The skills students learn from a vocational education may ease their transition into the labor market, according to a new study from the National Bureau of Economic Research. However, those initial labor-market advantages fade as workers age. The study found that individuals with a general education are more likely to be employed at age 50 than are those with a vocational education. A general education was particularly helpful in countries that experienced faster economic growth and larger technological change.
Higher Education Quick Takes
The American Council on Education announced Monday that it and the other "presidential" higher education associations have created a new Commission on Higher Education Attainment. Among the issues the panel will address:
- The changing nature of students seeking a degree or credential.
- The ability of higher education to attract, retain and graduate the increasing number of adults seeking a degree or credential.
- The current capacity of higher education to accommodate the large number of students who will need to enroll if we are to increase the number of graduates.
- The opportunities to increase efficiency and enhance productivity in meaningful ways.
E. Gordon Gee, president of Ohio State University, will serve as chair. There are also three vice chairs: Andrew K. Benton, president of Pepperdine University; Gail O. Mellow, president of LaGuardia Community College of the City University of New York; and George A. Pruitt, president of Thomas Edison State College.
Currently, there are no faculty members on the panel. Terry Hartle, senior vice president for government and public affairs at the American Council on Education, said that the members named thus far will be holding an organizational meeting and may well decide to add other members. He said it was "quite possible" that faculty members would be named at a later date.
In today’s Academic Minute, Charles Rupprecht of Emory University discusses the likelihood of rabies exposure and outlines efforts to control the disease in wild animal populations. Find out more about the Academic Minute here.
Investigations are starting and fans are embarrassed after a massive brawl broke out Saturday night between athletes and some of the fans who had watched a football game between Southern University at Baton Rouge and the University of Arkansas at Pine Bluff, WAFB News reported. The network has footage of some of the fighting, which led authorities to use pepper spray on those on the field.
Nationally business schools have already reported a decline in M.B.A. applications. Now, an analysis from Bloomberg Businessweek shows that 21 of the top 30 programs saw declines in applications. Stanford University saw an 8 percent drop. Among those that didn't see drops were the business schools at Dartmouth College and the University of Michigan.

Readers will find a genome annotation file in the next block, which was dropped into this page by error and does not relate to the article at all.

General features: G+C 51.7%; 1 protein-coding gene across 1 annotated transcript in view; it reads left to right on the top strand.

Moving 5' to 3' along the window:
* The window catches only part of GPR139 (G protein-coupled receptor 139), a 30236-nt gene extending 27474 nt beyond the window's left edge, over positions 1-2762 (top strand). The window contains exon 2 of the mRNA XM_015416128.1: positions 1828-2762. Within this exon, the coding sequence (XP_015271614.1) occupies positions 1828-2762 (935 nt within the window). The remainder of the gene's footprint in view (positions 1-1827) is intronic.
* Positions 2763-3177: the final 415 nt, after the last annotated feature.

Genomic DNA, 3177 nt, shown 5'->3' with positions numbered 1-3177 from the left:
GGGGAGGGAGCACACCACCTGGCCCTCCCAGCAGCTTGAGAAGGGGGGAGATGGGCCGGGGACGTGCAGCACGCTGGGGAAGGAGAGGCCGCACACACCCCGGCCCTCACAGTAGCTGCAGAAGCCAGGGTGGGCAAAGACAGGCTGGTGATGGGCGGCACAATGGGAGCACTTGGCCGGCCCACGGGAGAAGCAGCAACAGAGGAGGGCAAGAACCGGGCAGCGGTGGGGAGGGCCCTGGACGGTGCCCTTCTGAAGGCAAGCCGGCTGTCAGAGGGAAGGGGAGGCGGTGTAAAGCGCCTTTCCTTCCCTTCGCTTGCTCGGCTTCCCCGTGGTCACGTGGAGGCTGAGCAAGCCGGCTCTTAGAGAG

Saudi officials have announced that King Abdullah has approved the creation of seven colleges, Arab News reported. The new institutions will include two medical colleges, three business-related colleges, a computer science college, and a college of arts and sciences.
Hungarian students have held demonstrations, and are planning more, in response to government proposals on higher education, The Budapest Times reported. Students are angry about plans to add tuition charges to more academic programs, and to change student loan programs in ways that would make it hard for graduates to work outside the country.
The Institute of Medicine, of the National Academy of Sciences, on Monday announced the election of 65 new members, and 5 foreign associates. Election to the institute is considered among the highest honors in health and biomedical research. A list of new members may be found here.
The University of North Carolina at Chapel Hill has found no violation by Psalm 100, a Christian singing group at the university, in the way it decided to exclude a member shortly after he announced he was gay. The university bars discrimination on the basis of sexual orientation. But UNC officials said that they could not determine whether the student was excluded for being gay (as critics of Psalm 100 suggested) or because he expressed views with which the group disagrees (views supporting gay rights and disputing any conflict between supporting gay rights and being a good Christian).
Two Football Bowl Subdivision conferences announced Friday that they would combine their football programs to form one 22-team league. The members of the two leagues, Conference USA and the Mountain West Conference, have often been on the outside looking in when it comes to the high-profile Bowl Championship Series that crowns the national champion in big-time football. And the recent rounds of cannibalism involving other big-time-football playing leagues has left Conference USA and Mountain West vulnerable to raiding by some of the conferences whose own members have been wooed away by other leagues. "Rather than await changes in membership due to realignment, it became clear the best way to serve our institutions was to pursue an original concept," Craig Thompson, commissioner of the Mountain West, said in a news release. "The Mountain West and C-USA share a number of similarities, and the creative merger of our football assets firmly positions our respective members for the future."